All states require drivers to buy automobile insurance, but the reality is that, whether out of ignorance, inability, or unwillingness, many drivers ignore this requirement. If you get into an accident with such a driver and you do not have uninsured motorist coverage, you may find yourself needing to take the uninsured driver to court in order to recover damages. Seeing as how that driver could not afford insurance in the first place, it seems unlikely that you will recover anything from them. For this reason, it is prudent to purchase uninsured motorist coverage where you have the option to do so. In a handful of states, it is required.
How it Works
Most uninsured motorist laws give coverage for all sums the owner would be legally entitled to recover if the uninsured motorist was insured, but the specifics involving just what the motorist would have been entitled to recover differ state by state.
Definition of Uninsured Vehicle
Definitions of an uninsured vehicle change slightly from state to state, but most define it as a driver who did not have any insurance, had insurance that did not meet state-mandated minimum liability requirements, or whose insurance company denied their claim or was not financially able to pay it. Most laws also specify that uninsured vehicles include:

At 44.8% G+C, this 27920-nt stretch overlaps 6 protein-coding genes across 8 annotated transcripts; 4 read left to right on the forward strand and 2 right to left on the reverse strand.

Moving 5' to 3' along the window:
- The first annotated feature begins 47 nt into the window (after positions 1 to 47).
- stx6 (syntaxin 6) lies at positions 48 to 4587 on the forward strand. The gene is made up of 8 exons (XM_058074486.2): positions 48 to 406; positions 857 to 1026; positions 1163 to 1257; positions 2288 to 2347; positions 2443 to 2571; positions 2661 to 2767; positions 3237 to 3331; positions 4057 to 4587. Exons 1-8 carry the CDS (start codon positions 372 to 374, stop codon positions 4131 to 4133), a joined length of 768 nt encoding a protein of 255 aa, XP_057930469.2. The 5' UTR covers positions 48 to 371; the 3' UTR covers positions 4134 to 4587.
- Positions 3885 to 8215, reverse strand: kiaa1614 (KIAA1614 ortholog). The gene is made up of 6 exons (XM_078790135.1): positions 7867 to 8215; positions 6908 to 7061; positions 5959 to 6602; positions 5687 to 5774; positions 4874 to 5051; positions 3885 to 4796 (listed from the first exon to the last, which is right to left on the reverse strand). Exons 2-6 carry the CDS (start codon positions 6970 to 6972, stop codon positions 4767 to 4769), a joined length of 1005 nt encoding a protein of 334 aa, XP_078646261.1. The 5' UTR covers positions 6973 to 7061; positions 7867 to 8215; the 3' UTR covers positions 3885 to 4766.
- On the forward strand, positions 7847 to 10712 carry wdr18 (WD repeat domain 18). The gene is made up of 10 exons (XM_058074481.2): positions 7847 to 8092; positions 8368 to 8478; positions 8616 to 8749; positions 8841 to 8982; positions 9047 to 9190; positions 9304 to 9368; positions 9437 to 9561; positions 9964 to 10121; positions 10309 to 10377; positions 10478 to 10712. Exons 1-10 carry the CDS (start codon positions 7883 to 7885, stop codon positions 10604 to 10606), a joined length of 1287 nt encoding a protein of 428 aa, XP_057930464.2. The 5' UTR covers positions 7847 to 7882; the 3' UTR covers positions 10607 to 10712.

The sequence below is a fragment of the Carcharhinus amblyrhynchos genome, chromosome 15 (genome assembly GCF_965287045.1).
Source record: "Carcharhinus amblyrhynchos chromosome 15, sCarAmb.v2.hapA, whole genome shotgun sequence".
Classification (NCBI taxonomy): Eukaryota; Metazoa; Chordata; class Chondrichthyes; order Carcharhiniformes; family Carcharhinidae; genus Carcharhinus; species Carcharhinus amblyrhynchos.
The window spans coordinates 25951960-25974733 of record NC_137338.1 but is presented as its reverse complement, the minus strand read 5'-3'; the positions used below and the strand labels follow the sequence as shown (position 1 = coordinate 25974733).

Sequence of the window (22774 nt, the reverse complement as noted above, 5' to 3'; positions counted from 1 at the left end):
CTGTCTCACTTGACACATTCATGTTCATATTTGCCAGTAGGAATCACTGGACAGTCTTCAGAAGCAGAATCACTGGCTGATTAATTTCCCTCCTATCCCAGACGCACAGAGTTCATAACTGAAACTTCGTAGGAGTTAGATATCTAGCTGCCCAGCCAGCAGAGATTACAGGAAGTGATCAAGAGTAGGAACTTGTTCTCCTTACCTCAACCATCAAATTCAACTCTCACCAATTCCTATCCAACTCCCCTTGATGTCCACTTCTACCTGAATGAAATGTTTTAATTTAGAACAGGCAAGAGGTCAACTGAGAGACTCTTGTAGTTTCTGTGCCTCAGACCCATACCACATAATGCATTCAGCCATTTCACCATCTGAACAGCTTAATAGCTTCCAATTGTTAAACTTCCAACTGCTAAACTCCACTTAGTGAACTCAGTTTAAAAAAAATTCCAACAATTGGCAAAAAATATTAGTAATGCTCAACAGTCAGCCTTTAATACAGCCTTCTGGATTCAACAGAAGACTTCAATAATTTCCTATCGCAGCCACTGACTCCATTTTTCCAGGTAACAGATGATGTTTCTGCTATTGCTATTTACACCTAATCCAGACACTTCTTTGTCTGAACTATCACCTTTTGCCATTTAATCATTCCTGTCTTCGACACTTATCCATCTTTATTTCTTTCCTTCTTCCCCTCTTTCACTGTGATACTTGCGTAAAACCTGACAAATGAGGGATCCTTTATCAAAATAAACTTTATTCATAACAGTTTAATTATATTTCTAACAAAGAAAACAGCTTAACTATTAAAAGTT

Coverage of Persons
It is very important that the person claiming benefits under an uninsured motorist policy fall within the policy’s definition of an “insured.” Those covered differ from policy to policy and it is vital that you understand who is covered before making a purchase. People commonly covered include:
Underinsured Motorist Insurance
You can also purchase insurance that protects you from underinsured drivers in addition to uninsured ones. An underinsured driver is someone who met minimum legal financial responsibility requirements but did not have payment limits high enough to cover the damage they caused. Underinsured motorist protection pays you for damages that exceed the payment limits carried by a driver who is considered underinsured.